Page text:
Linguistic intergroup bias and implicit attributions

Luciano Arcuri, Anne Maass, Giovanna Portelli

Research output: Contribution to journalArticlepeer-review


This experiment addresses the relation between the ‘Linguistic intergroup bias’ (that is, the tendency to describe positive in‐group and negative out‐group behaviours in more abstract terms than negative in‐group and positive out‐group behaviours) and the locus of causality and stability implicit in verbs. Subjects were presented with episodes of successful and unsuccessful interactions involving in‐group or out‐group protagonists. Applying Semin & Fiedler's (1988) ‘Linguistic category model’, subjects were asked to choose between two explanations of each episode, one expressed in more concrete interpretive action verbs (implying high subject causation but low stability), the other expressed in more abstract state verbs (implying low subject causation but high stability). Results show that negative in‐group and positive out‐group behaviours were described in more concrete terms despite the greater subject causation implicit in such verbs. 1993 The British Psychological Society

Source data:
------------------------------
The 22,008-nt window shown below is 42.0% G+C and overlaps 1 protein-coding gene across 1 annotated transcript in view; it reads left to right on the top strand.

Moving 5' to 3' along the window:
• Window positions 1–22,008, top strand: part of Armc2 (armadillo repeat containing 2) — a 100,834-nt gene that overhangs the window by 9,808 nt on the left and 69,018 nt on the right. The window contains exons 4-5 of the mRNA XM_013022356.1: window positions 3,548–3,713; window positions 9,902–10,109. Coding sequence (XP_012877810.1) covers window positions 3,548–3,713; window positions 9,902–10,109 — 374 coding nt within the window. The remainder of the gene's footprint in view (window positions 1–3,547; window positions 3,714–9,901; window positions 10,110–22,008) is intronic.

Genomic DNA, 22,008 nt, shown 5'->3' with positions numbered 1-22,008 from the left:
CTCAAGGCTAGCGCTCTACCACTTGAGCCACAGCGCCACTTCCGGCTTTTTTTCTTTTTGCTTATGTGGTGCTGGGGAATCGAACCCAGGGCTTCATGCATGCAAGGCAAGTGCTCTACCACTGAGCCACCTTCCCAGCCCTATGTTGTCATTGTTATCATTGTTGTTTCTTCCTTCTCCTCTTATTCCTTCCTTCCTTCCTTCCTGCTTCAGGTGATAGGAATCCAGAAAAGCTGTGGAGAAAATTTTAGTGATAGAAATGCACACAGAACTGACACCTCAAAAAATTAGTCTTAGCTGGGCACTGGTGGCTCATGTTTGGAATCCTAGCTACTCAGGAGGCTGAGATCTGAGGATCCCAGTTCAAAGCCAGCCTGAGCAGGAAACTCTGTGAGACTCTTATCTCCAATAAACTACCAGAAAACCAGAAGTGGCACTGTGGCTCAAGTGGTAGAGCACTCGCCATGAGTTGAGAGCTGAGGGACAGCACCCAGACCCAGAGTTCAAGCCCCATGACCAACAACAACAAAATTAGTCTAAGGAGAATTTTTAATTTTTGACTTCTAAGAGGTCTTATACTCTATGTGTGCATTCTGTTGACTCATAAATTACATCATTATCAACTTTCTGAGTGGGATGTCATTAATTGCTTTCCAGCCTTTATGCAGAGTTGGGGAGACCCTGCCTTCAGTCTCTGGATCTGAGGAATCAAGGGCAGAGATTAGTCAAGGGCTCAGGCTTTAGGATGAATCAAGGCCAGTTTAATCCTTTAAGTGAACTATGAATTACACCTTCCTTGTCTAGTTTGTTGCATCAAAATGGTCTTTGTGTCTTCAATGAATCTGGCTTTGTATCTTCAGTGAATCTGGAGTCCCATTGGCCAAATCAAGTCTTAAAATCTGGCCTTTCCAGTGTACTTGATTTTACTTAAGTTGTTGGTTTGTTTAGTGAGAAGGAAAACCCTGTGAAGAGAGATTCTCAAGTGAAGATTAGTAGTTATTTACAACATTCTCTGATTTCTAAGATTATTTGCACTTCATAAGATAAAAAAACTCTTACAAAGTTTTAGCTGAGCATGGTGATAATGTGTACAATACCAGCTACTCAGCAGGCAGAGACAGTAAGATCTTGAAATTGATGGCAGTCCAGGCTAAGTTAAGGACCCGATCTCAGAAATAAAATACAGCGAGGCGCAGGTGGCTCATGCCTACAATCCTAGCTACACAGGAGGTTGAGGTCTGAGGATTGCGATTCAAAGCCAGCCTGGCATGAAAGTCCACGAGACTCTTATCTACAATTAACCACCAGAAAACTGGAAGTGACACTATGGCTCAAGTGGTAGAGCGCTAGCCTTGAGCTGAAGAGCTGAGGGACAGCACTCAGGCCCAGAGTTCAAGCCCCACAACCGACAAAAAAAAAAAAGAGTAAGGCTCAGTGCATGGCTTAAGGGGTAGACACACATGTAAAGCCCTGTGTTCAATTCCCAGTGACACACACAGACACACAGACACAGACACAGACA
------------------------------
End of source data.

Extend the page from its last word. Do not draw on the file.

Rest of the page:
Original languageEnglish (US)
Pages (from-to)277-285
Number of pages9
JournalBritish Journal of Social Psychology
Issue number3
StatePublished - Sep 1993

ASJC Scopus subject areas

  • Social Psychology


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